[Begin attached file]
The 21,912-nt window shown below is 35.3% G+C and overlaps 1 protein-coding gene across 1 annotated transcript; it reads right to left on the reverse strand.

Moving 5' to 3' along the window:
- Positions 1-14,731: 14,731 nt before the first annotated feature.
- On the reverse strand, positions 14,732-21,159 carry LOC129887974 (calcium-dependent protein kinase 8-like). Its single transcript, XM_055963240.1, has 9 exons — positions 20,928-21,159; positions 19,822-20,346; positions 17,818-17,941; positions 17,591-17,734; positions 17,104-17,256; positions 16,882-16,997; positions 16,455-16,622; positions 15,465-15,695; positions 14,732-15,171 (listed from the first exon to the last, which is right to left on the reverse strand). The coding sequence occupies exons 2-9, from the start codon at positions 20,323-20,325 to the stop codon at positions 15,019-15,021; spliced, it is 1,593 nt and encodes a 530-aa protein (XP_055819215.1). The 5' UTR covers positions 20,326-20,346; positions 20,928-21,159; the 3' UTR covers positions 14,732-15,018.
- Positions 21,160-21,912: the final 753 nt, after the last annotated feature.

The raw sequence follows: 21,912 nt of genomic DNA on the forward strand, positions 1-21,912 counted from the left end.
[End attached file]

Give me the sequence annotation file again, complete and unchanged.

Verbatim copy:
The 21,912-nt window shown below is 35.3% G+C and overlaps 1 protein-coding gene across 1 annotated transcript; it reads right to left on the reverse strand.

Moving 5' to 3' along the window:
- Positions 1-14,731: 14,731 nt before the first annotated feature.
- On the reverse strand, positions 14,732-21,159 carry LOC129887974 (calcium-dependent protein kinase 8-like). Its single transcript, XM_055963240.1, has 9 exons — positions 20,928-21,159; positions 19,822-20,346; positions 17,818-17,941; positions 17,591-17,734; positions 17,104-17,256; positions 16,882-16,997; positions 16,455-16,622; positions 15,465-15,695; positions 14,732-15,171 (listed from the first exon to the last, which is right to left on the reverse strand). The coding sequence occupies exons 2-9, from the start codon at positions 20,323-20,325 to the stop codon at positions 15,019-15,021; spliced, it is 1,593 nt and encodes a 530-aa protein (XP_055819215.1). The 5' UTR covers positions 20,326-20,346; positions 20,928-21,159; the 3' UTR covers positions 14,732-15,018.
- Positions 21,160-21,912: the final 753 nt, after the last annotated feature.

The raw sequence follows: 21,912 nt of genomic DNA on the forward strand, positions 1-21,912 counted from the left end.